I see the minister over there is smirking at this. Well, this is a serious matter. These people are Yukoners too.
How are we going to ensure that they can properly defend themselves? Do we give them side arms? Pepper spray? Handcuffs? What tools will these officers have to assist them in the carrying out of these additional powers of enforcement?
What about other jurisdictions, Mr. Chair? I understand that similar additional enforcement amendments have been applied in some other jurisdictions. How successful are they there? Maybe the minister can enlighten us on that and maybe explain to us what happened in B.C.
Hon. Ms. Buckway: Mr. Chair, for the record, I was not smirking. The member loves to make things up to misrepresent what is happening in the House.
The NDP has complained about every review this Liberal government has initiated - too many reviews, too many reviews. You're reviewing everything.
Now, he's saying we should be consulting on every single amendment and every single act that we're doing.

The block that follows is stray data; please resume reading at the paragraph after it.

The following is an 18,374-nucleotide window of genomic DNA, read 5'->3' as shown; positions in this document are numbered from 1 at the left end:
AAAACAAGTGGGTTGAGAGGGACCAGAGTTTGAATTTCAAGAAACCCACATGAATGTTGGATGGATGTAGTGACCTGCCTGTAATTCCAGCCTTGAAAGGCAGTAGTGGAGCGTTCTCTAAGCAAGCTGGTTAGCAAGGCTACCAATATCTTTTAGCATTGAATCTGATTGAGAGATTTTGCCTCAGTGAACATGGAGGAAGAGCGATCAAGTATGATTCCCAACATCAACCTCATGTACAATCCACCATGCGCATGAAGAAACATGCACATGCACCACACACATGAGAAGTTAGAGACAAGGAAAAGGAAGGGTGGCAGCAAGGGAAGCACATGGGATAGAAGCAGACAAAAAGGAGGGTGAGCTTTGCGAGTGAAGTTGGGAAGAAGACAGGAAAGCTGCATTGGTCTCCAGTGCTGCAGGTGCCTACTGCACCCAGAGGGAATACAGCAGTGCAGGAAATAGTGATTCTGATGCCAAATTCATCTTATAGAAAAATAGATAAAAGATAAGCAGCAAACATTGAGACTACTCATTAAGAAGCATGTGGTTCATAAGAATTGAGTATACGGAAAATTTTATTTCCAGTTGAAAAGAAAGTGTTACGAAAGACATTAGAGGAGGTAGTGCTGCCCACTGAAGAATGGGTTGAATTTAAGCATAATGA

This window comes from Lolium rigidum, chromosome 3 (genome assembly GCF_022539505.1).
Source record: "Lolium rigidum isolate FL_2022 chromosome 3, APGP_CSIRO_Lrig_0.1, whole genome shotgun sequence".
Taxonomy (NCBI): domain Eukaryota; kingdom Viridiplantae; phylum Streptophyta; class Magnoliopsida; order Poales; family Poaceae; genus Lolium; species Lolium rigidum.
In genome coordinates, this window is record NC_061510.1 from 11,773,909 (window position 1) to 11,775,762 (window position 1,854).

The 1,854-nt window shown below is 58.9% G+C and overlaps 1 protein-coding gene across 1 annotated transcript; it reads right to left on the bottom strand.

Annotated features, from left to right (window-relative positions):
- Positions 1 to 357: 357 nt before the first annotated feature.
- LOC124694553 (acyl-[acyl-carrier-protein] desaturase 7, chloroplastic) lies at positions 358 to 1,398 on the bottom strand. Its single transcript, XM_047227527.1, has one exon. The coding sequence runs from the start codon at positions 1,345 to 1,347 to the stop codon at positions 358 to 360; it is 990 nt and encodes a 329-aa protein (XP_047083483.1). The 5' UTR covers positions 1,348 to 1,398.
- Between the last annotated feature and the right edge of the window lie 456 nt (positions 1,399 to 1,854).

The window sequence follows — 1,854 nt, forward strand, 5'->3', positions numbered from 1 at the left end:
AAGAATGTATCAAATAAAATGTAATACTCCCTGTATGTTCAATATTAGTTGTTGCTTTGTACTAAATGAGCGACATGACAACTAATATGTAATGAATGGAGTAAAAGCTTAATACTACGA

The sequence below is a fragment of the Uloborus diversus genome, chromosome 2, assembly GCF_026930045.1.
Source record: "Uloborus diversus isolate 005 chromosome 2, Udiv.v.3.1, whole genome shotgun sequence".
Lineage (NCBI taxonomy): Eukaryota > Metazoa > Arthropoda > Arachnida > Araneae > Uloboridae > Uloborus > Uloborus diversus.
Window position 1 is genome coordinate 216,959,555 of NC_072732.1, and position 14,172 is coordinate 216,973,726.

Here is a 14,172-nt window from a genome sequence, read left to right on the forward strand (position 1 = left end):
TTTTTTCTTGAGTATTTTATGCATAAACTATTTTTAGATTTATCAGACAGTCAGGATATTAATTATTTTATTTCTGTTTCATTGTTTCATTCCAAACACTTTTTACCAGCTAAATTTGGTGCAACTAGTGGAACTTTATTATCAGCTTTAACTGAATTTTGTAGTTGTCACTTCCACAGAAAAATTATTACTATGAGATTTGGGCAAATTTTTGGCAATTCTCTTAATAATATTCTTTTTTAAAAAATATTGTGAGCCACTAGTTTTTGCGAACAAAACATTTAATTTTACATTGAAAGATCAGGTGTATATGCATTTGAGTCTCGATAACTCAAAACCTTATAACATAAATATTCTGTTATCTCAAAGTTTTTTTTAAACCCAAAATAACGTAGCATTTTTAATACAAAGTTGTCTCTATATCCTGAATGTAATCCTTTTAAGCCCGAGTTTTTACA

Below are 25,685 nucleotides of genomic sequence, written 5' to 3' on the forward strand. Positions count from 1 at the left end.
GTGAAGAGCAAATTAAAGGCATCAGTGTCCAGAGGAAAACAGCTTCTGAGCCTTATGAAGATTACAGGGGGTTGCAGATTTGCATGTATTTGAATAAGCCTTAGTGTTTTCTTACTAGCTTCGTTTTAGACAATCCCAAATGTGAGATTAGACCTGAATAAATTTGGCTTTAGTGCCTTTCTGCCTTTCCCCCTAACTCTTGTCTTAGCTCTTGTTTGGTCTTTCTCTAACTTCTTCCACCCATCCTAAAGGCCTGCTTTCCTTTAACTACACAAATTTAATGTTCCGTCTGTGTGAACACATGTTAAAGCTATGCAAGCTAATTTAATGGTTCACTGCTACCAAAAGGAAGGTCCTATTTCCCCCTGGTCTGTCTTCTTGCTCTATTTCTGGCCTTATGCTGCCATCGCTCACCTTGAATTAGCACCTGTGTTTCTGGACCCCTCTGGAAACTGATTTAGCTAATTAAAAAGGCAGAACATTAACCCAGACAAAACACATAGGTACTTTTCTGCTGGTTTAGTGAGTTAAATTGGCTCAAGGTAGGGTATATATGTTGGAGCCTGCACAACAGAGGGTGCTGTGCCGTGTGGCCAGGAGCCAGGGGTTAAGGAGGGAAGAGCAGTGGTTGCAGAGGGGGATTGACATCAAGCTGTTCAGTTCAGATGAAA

The member referred to overzealous officers. Is he accusing the employees? If he wants to make a charge against them about something, let him spell it out.
The member asked about training. They're already trained. As I have repeatedly said to the Member for Kluane, this change gives officers no new powers - no new powers.
As I have already said, we are in contact with the trucking industry on a regular basis. We continue to hear from them that a level playing field is what they want. The member is obviously not familiar with trucking. Truckers stop at weigh scales. Truckers instantly know anything that's going on anywhere on the highway network.
The member has been fear-mongering. When he was talking to Yukoners, he was under the mistaken belief that this amendment we're discussing referred to all vehicles, rather than just commercial vehicles. The member should go back and talk to the same people and explain to them that he was mistaken.
Mr. McRobb: Well, you know, the atmosphere in here would be a lot better if this minister didn't assume, because we all know what happens when you assume. And I don't want my credibility to be dragged down to where others might be. Now, she accused me of not knowing anything about the trucking industry - au contraire, au contraire. It is another unsubstantiated attack.